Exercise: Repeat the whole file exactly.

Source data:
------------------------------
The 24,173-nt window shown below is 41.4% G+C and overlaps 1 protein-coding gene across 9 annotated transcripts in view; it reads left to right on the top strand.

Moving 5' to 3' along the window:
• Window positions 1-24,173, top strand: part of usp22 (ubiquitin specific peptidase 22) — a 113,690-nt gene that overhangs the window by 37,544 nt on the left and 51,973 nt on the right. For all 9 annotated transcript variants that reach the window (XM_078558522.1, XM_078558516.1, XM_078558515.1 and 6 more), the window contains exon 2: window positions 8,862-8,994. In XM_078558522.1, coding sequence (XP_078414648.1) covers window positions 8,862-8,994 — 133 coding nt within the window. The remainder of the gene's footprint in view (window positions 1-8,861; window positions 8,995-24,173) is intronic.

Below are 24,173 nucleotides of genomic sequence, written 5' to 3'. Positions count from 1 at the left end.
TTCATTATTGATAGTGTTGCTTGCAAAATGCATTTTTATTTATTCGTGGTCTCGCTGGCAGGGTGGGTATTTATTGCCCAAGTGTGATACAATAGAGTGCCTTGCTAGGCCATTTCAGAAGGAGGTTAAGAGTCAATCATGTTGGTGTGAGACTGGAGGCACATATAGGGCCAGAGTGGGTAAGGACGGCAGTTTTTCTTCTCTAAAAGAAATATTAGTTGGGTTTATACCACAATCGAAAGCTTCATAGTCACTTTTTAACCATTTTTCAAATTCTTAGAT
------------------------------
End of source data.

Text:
The 24,173-nt window shown below is 41.4% G+C and overlaps 1 protein-coding gene across 9 annotated transcripts in view; it reads left to right on the top strand.

Moving 5' to 3' along the window:
• Window positions 1-24,173, top strand: part of usp22 (ubiquitin specific peptidase 22) — a 113,690-nt gene that overhangs the window by 37,544 nt on the left and 51,973 nt on the right. For all 9 annotated transcript variants that reach the window (XM_078558522.1, XM_078558516.1, XM_078558515.1 and 6 more), the window contains exon 2: window positions 8,862-8,994. In XM_078558522.1, coding sequence (XP_078414648.1) covers window positions 8,862-8,994 — 133 coding nt within the window. The remainder of the gene's footprint in view (window positions 1-8,861; window positions 8,995-24,173) is intronic.

Below are 24,173 nucleotides of genomic sequence, written 5' to 3'. Positions count from 1 at the left end.
TTCATTATTGATAGTGTTGCTTGCAAAATGCATTTTTATTTATTCGTGGTCTCGCTGGCAGGGTGGGTATTTATTGCCCAAGTGTGATACAATAGAGTGCCTTGCTAGGCCATTTCAGAAGGAGGTTAAGAGTCAATCATGTTGGTGTGAGACTGGAGGCACATATAGGGCCAGAGTGGGTAAGGACGGCAGTTTTTCTTCTCTAAAAGAAATATTAGTTGGGTTTATACCACAATCGAAAGCTTCATAGTCACTTTTTAACCATTTTTCAAATTCTTAGAT